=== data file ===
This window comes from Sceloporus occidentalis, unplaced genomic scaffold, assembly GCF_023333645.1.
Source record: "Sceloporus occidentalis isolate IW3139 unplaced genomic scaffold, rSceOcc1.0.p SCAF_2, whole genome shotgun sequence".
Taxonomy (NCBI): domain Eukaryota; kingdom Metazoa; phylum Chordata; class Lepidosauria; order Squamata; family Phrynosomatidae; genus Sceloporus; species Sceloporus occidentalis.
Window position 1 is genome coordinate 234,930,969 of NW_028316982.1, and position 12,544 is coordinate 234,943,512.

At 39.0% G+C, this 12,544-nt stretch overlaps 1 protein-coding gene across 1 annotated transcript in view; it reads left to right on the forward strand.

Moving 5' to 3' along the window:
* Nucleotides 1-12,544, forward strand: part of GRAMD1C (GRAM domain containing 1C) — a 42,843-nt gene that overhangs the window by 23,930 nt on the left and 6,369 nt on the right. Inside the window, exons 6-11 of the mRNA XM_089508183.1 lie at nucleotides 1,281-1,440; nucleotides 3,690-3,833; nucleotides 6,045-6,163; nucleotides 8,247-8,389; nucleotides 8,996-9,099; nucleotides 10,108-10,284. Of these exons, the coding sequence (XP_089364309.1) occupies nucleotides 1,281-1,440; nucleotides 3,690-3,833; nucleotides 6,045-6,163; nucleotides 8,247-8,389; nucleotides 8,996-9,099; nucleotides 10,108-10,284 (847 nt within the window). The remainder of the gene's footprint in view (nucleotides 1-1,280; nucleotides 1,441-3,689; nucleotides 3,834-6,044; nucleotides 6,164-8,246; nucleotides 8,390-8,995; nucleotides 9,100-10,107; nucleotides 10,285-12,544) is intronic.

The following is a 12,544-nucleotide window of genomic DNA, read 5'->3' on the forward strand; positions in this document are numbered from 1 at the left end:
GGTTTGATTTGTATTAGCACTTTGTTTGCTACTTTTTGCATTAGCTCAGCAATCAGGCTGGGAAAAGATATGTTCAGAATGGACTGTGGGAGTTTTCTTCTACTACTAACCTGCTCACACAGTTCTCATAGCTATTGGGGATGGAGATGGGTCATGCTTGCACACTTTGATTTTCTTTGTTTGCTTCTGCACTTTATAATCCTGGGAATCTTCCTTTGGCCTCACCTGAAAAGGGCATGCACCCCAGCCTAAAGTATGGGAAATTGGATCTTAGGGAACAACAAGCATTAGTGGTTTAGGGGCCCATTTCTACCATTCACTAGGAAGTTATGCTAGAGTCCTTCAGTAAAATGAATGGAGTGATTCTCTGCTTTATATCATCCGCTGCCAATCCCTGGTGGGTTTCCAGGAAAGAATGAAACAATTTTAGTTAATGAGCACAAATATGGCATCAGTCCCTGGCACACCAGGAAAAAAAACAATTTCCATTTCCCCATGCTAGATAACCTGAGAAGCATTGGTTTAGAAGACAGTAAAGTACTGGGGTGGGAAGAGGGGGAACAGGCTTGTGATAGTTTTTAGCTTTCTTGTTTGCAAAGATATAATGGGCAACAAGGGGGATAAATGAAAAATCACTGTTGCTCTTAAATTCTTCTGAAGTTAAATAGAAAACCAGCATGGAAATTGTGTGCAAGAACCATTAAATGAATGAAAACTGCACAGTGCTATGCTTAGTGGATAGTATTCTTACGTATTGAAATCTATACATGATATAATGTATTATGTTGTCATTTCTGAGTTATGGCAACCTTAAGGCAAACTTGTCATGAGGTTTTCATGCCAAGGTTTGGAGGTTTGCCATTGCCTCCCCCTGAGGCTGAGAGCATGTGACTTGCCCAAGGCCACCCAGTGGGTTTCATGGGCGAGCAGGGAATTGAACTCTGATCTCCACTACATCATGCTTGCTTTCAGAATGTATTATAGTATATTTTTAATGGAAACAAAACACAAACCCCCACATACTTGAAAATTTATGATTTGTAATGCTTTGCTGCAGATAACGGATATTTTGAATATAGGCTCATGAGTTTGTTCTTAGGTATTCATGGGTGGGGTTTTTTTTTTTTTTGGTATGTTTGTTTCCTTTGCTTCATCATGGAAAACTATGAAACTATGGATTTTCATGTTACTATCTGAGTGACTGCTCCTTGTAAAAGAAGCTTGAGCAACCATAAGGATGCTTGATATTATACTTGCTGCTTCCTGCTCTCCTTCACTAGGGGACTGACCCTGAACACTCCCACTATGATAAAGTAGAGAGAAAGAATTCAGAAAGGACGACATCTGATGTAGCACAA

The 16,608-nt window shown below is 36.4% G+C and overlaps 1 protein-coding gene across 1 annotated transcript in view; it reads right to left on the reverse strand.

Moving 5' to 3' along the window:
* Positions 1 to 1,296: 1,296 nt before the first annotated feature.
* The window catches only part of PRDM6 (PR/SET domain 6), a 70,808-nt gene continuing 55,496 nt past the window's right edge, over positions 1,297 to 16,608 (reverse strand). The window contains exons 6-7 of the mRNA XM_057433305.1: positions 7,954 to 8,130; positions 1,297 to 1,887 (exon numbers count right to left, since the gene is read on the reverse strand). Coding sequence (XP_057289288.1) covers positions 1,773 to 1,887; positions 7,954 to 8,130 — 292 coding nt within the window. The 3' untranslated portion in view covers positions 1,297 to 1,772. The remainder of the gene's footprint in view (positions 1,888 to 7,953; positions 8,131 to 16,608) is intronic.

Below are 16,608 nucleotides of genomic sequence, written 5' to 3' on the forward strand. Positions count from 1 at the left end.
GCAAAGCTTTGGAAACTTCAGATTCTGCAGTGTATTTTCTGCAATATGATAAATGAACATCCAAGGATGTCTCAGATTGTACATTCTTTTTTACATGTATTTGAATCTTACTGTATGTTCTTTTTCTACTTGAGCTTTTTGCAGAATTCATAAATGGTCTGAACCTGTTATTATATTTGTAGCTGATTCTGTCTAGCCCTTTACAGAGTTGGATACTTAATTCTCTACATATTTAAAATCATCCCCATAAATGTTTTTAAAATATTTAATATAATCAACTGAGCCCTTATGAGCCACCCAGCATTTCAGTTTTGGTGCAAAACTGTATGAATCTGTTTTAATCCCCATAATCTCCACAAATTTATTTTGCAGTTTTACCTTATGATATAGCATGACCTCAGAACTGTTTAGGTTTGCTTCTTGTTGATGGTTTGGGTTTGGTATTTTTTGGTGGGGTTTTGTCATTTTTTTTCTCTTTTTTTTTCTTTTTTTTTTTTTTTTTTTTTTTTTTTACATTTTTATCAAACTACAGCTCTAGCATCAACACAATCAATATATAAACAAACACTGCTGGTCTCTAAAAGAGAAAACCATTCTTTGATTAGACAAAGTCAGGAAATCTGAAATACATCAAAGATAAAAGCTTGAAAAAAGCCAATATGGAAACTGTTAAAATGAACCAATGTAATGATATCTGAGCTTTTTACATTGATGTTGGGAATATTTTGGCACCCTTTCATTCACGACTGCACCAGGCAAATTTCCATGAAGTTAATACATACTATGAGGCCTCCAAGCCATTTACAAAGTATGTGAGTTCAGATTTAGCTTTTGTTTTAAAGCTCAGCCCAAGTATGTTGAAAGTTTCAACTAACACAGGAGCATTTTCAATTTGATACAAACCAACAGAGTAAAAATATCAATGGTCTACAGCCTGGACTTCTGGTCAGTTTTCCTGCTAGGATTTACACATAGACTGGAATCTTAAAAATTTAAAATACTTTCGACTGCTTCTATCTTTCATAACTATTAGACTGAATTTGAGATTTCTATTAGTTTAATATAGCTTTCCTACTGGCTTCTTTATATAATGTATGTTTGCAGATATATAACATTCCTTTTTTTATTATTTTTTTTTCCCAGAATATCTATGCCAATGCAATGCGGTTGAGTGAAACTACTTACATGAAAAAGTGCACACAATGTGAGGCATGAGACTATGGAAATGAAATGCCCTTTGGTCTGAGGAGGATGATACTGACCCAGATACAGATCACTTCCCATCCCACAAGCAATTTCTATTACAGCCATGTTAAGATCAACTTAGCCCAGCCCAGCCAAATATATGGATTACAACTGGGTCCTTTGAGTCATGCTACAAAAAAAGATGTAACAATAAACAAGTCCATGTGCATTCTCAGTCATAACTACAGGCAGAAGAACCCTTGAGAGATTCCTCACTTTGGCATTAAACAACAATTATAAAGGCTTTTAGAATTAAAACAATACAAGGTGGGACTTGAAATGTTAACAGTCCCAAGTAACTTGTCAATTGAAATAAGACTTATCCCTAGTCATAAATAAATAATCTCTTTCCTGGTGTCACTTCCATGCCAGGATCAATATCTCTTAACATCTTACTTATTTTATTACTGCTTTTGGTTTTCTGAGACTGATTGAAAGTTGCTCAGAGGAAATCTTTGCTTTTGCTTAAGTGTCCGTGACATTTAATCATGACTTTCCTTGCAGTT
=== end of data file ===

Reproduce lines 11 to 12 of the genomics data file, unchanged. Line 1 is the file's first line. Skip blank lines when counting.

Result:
Moving 5' to 3' along the window:
* Positions 1 to 1,296: 1,296 nt before the first annotated feature.